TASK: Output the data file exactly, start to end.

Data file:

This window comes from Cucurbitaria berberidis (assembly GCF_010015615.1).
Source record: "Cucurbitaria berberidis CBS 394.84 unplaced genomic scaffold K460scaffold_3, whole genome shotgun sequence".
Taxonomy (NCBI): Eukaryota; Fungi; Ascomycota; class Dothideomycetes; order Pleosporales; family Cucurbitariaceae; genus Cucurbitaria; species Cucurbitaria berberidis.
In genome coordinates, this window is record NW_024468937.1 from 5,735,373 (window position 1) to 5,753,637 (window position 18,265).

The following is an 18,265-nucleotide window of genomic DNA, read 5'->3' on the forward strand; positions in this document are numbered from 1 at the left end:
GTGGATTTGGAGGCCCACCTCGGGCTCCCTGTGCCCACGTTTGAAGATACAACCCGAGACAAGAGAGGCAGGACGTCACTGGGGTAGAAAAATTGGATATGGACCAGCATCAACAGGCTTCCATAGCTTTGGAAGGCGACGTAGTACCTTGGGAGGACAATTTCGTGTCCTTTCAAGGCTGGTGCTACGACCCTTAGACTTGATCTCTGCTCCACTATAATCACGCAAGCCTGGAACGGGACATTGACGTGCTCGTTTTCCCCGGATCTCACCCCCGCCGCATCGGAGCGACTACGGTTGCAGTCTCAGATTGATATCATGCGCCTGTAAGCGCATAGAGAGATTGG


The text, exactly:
This window comes from Cucurbitaria berberidis (assembly GCF_010015615.1).
Source record: "Cucurbitaria berberidis CBS 394.84 unplaced genomic scaffold K460scaffold_3, whole genome shotgun sequence".
Taxonomy (NCBI): Eukaryota; Fungi; Ascomycota; class Dothideomycetes; order Pleosporales; family Cucurbitariaceae; genus Cucurbitaria; species Cucurbitaria berberidis.
In genome coordinates, this window is record NW_024468937.1 from 5,735,373 (window position 1) to 5,753,637 (window position 18,265).

The following is an 18,265-nucleotide window of genomic DNA, read 5'->3' on the forward strand; positions in this document are numbered from 1 at the left end:
GTGGATTTGGAGGCCCACCTCGGGCTCCCTGTGCCCACGTTTGAAGATACAACCCGAGACAAGAGAGGCAGGACGTCACTGGGGTAGAAAAATTGGATATGGACCAGCATCAACAGGCTTCCATAGCTTTGGAAGGCGACGTAGTACCTTGGGAGGACAATTTCGTGTCCTTTCAAGGCTGGTGCTACGACCCTTAGACTTGATCTCTGCTCCACTATAATCACGCAAGCCTGGAACGGGACATTGACGTGCTCGTTTTCCCCGGATCTCACCCCCGCCGCATCGGAGCGACTACGGTTGCAGTCTCAGATTGATATCATGCGCCTGTAAGCGCATAGAGAGATTGG